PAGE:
Pack, purge, clean, book transport, organize, book appointments, see people for the last time. The last weeks before moving internationally after living somewhere for a while are a whirlwind. It’s very easy to fall into pushing forward with relentless efficiency, a bustle of activity where to-do lists get checked, shelves are made bare and suitcases groan with the weight of their contents. The problem with relentless efficiency is that it adds stress to the house and leaves less time for our children.

I find it easy to fall into thinking that moving shouldn’t cost any ‘extra’ time. People often continue to go to work as normal when they move house (well, maybe only a few days off) and I can catch myself deep down thinking that moving shouldn’t take time. Everything should be able to fit into evenings and weekends and the 9-5 should continue.

I don’t have a 9-5 right now, but still, I can feel a vague sense of guilt for the amount of time it takes to get our family ready for international travel. However the comparison I internally make between moving house within the same area isn’t a valid comparison to moving a family internationally.

I know that moving is a busy, wild time and so I chose Third Culture Kids as my book to read this month. I wanted something to help me guide Oscar, particularly through the transition. What is a third culture kid (TCK) though?

A Third Culture Kid (TCK) is a person who has spent a significant part of his or her developmental years outside the parents’ culture. The TCK frequently builds relationships to all of the cultures, while not having full ownership in any. Although elements from each culture may be assimilated into the TCK’s life experience, the sense of belonging is [often] in relationship to others of similar background.

The book is about the challenges of growing up globally mobile, with frequent transitions; with relationships, sense of location, and sense of belonging being reset frequently.

Oscar is getting to the age now where he’s definitely going to start noticing the dislocation that comes from being neither fully British, Dutch or New Guinean.

There’s a lot in there. It’s a highly recommended read, but for now, the payoff has been the chapters on transition and things we can do to reduce unresolved grief as our world changes:

Think ahead

Movement from one place to another is very quick. It will take less than 12 hours to go from the UK to the Netherlands, but transition is the process of emotionally arriving – and that can take longer.
Whatever we’re gaining by moving, we’re also leaving something behind, and there’s grief in losing it. We want to try to work through that grief, and not just deny it or bury it for it to cause problems later.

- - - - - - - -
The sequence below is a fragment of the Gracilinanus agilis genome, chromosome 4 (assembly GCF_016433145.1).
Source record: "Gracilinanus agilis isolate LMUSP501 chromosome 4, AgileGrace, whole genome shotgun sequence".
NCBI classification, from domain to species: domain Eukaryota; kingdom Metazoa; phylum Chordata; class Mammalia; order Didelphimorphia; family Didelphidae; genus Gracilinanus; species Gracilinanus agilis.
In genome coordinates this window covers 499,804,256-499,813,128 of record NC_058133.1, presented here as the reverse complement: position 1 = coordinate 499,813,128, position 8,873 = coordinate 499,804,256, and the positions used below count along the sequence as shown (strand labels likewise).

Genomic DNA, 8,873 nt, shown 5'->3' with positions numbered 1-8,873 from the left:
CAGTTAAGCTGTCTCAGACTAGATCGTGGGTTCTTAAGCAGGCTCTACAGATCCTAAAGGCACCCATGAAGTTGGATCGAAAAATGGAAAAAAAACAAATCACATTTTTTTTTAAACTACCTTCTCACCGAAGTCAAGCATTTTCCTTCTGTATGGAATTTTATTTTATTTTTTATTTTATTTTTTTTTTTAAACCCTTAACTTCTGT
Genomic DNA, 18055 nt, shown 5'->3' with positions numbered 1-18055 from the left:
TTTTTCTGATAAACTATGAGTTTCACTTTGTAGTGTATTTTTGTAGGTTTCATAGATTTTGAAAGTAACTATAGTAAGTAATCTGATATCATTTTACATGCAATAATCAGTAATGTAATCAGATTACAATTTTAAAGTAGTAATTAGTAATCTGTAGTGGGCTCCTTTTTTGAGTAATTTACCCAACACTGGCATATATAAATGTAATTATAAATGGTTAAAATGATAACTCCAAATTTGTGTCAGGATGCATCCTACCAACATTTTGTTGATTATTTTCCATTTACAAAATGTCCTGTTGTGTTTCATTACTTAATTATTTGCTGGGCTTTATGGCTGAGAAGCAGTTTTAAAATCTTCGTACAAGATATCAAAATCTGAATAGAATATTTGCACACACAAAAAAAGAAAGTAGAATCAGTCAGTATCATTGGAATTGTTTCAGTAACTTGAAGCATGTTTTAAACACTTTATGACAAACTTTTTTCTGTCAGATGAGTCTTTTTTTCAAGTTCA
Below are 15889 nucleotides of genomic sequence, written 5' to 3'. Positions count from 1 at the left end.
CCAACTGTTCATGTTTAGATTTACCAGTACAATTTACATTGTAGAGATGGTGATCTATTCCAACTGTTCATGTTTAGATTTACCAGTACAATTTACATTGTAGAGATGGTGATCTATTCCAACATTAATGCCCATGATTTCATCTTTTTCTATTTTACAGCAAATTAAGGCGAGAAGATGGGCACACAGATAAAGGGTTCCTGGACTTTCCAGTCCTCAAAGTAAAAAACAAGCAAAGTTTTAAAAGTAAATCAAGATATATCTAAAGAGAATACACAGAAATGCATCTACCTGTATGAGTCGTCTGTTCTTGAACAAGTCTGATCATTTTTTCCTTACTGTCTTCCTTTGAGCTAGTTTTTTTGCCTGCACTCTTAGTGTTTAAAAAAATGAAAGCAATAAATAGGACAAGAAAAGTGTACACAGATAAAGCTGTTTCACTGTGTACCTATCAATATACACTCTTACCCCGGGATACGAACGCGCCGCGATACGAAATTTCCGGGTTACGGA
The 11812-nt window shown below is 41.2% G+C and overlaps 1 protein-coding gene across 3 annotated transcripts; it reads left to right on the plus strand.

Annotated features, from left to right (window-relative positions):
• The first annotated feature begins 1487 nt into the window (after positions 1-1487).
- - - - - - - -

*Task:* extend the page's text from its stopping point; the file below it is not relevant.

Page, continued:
We’ve been focussing on the farewell. How can we help our children say goodbye to the people, items, and places that have become special to them? What even is special to them? Oscar’s only 3 and has a limited vocabulary to communicate these things.

One fun idea we had to help connect our family to Bracknell was to bury some treasure. We’re not homeowners here, so next time we come back we’ll probably be staying in another home.
The local woods have always been a special place to me though and so we thought we could build a tradition there.

Buried treasure, should be deep enough. Hope a bomb robot doesn’t find it first.

We selected a small Tupperware container and filled it without drawings, photos and little treasures. Then we wrapped it up and went for a hike. We had Oscar pick a spot off the beaten path and then we buried it to be dug up in a few years when we next live here again.
We’re thinking we may spend 3-4 years in PNG for our coming term; it’s hard to imagine a 7-year-old and two 4-year-olds out for a treasure hunt, but we look forward to it!

On the theme of farewell, we’re finding it a tough task to convince Oscar to part with some of his ‘less important’ teddies. Turns out he thinks they’re all pretty important when it comes to choosing which ones should go into a storage box and which should go into a suitcase. No amount of “but you’ve not touched this one for a month” seems to sway him into letting go. We’re walking a delicate balance of luggage allowance vs emotional stability; teddies he knows and loves can be a real anchor.

She sits

There are still boxes to be moved, toilets to be cleaned, things to be returned, things to be recycled… The list is pretty long – but we’re trying to take time to creatively think of things we can be doing and traditions we can form to help with our RAFT building.
It’s almost time for T, think ahead, — not ‘how do we get to the airport’ but ‘what are we going to do in our first week in the Netherlands?’

The best tradition — pack the tools away into storage first so you can take furniture apart with household objects instead.

1 Comment

Lois S. · 26/11/2021 at 2:51 am

Thanks so much, Steve, for your honest look on the difficulties of third culture kids, (and their parents) in international transitions, and how to deal with them. I like what you said about “Whatever we’re gaining by moving, we’re also leaving something behind, and there’s grief in losing it. We want to try to work through that grief, and not just deny it or bury it for it to cause problems later.” I think it is important to realize that grief is just hard, and that that seeking an easy way to do this hard thing results in denial and future problems. I also like that you are seeking to establish the tradition of “buried treasure in the woods.” That is awesome!
We had friends (the Hansens) that would do the three point rotation between countries. It would have been great to have this resource back then. I also think about your RAFT analogy in connection with other grief. My mother seems to have a relatively short time left in this world, and those thoughts might be helpful for her and for us.

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